THE AERONAUTS – Review by Diane Carson

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The Aeronauts thrillingly flies into thin air

Some breathtaking events seem absolutely perfect for film, and that is certainly true for The Aeronauts. Set in 1862 England, the suspenseful, thrilling story goes with James Glaisher and Emilia Wren, adventurers determined to advance science and meteorology while also setting a new altitude record for a gas balloon, above 36,000 feet, with no auxiliary, pressurized breathing apparatus.

This astonishing achievement, credited to the real James Glaisher and Henry Coxwell, includes enthralling and terrifying moments. Adding drama, here it’s a spunky Emilia (Felicity Jones) and a more cautious but equally committed James (Eddie Redmayne) who must cooperate to survive, despite their conflicting personalities. She’s a showboat entertainer; he values a studied seriousness. Therefore, both must muster the most profound psychological stamina and physical courage.

Based on Richard Holmes book Falling Up, director Tom Harper and screenwriter Jack Thorne combined details of several true stories for their fictionalized one. Honoring the history of early ballooning, they salute real-life details: swarms of butterflies thousands of feet up, mind-boggling parachute descents, horrible deaths from falling, freezing, or just passing out at altitudes airplanes now ascend to. Emilia is based on the first woman pilot aeronaut, famous French balloonist Sophie Blanchard, who would throw fireworks out of the balloon, which didn’t end well for her.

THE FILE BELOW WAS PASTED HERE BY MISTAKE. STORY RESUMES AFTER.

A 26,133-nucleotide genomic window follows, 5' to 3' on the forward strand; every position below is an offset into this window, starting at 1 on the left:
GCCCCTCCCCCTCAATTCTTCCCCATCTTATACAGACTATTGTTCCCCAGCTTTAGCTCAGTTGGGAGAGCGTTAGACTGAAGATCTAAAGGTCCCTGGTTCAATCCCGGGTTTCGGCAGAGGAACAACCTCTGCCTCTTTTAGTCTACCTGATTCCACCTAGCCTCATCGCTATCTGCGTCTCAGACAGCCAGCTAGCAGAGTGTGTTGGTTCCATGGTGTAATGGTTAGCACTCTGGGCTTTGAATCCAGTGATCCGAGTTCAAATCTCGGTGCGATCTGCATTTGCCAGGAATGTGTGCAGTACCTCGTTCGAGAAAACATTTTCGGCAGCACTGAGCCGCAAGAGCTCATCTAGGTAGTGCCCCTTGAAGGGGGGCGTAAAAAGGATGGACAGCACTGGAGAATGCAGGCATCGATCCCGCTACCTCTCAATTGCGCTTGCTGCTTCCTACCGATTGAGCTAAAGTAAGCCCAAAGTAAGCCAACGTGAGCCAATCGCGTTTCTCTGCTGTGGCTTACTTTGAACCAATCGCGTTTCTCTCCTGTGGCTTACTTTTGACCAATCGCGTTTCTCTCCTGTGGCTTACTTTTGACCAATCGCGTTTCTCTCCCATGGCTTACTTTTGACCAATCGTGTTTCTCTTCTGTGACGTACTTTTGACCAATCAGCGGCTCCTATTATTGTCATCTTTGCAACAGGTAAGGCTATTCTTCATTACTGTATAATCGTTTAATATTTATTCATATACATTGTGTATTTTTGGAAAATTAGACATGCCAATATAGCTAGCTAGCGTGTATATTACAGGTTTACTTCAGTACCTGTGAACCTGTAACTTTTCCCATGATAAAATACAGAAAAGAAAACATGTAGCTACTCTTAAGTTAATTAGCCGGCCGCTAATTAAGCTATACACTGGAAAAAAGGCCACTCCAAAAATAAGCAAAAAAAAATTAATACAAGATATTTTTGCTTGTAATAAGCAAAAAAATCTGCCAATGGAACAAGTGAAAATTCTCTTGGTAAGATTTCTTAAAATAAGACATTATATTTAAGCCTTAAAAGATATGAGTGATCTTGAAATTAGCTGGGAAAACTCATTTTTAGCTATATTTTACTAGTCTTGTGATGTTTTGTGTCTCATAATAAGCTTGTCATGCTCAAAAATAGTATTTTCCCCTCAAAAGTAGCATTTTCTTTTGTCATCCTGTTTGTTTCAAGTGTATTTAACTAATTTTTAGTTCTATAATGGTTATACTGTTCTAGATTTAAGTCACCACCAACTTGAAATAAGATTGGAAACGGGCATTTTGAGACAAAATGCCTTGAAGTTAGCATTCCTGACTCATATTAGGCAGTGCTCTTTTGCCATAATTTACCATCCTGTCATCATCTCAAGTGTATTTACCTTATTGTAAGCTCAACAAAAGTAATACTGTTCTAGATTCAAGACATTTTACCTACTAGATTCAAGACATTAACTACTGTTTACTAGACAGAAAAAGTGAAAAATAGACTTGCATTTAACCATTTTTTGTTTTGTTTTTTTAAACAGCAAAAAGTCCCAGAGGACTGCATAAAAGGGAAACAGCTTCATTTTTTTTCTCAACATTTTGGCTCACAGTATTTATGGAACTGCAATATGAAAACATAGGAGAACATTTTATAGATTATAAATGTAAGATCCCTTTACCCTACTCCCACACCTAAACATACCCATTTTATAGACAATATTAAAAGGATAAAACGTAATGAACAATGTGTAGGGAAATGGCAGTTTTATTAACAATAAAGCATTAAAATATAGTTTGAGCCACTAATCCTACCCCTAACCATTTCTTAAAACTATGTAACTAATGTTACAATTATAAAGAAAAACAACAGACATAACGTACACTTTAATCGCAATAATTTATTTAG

Certainly exhilarating, and also challenging to watch for anyone with acrophobia, the eleven-week production relied on five real flights in an historically accurate, nineteenth century balloon photographed from drones and helicopters instead of computer animated footage.

At this year’s Telluride Film Festival, director Tom Harper described the stunt work done by stars Felicity Jones and Eddie Redmayne, both describing their occasional terror when they nearly crashed, smashing into trees after throwing all their sand bags out. The upshot of this reliance on several authentic flights is an impressive, heart-stopping immersion in the experience. It feels real because much of it is. The Aeronauts flies into thin air and took my breath away.

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Diane Carson

Diane Carson

Diane Carson, Ph.D., Professor Emerita, has reviewed films for over 25 years and has covered the Cannes, Telluride, Toronto, Palm Springs, and Sundance festivals. She writes for KDHX, 88.1 FM. St. Louis’ community radio. One of the founders of the St. Louis International Film Festival, she continues to serve on juries. A past president of the University Film and Video Association, she taught film studies and production at St. Louis Community College and at Webster University. Her new book, written with two colleagues, is “Appetites and Anxieties: Food, Film, and the Politics of Representation,” Wayne State U. Press, 2014.